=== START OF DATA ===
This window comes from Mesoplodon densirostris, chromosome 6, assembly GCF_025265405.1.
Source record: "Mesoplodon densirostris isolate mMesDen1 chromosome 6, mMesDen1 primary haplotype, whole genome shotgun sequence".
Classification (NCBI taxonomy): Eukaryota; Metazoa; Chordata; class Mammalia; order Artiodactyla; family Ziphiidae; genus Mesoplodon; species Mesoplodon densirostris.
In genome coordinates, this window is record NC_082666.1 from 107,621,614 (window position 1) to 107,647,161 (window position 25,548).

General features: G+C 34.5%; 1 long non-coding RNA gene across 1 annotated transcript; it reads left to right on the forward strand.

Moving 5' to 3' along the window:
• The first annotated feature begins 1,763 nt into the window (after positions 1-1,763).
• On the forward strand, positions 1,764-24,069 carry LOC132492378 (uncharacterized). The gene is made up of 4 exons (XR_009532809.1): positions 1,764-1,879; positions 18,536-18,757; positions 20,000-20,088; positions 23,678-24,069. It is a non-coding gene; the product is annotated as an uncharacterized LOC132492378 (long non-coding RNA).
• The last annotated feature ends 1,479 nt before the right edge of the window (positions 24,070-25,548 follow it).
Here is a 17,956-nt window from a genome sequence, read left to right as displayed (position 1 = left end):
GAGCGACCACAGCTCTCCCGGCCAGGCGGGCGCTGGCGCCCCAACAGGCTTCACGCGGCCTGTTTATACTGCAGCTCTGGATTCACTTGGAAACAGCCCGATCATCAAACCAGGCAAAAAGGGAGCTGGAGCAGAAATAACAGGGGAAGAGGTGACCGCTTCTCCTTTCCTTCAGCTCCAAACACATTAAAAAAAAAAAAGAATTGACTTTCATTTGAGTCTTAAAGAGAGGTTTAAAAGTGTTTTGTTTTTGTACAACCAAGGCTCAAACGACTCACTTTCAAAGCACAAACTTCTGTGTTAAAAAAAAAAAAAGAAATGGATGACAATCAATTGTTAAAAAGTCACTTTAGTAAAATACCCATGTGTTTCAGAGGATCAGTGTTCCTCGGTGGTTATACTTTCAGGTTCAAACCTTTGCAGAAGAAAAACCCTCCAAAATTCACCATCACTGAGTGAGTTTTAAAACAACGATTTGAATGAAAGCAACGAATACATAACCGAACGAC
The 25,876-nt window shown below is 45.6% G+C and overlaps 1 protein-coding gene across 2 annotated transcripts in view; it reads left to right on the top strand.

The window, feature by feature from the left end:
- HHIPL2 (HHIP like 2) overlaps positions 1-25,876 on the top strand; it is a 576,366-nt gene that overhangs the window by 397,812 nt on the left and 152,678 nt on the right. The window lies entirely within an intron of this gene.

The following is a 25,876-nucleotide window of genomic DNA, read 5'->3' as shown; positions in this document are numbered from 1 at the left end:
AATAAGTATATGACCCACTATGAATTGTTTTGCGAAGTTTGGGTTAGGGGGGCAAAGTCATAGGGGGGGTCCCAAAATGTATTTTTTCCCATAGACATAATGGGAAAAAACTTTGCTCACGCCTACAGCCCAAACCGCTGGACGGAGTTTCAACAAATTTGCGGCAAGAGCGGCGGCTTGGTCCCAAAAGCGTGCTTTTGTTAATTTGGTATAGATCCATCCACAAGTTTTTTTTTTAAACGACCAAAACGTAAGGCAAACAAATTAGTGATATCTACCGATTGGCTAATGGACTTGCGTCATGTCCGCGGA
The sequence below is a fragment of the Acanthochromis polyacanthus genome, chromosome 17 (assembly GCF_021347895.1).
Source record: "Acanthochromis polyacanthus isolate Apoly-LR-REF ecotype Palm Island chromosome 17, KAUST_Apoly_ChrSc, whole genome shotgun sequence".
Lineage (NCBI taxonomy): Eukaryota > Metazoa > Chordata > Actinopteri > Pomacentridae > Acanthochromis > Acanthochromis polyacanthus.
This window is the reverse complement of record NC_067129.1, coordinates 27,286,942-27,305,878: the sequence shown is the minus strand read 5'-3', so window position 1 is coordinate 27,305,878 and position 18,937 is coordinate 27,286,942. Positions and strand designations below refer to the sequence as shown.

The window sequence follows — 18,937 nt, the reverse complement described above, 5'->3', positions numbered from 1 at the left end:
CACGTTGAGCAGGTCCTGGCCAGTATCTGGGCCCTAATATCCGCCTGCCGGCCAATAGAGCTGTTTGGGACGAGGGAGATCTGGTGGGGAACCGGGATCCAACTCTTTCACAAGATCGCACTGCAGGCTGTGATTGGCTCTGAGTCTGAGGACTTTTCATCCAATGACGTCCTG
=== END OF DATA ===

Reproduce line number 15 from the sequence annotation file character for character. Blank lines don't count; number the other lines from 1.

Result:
The following is a 25,876-nucleotide window of genomic DNA, read 5'->3' as shown; positions in this document are numbered from 1 at the left end: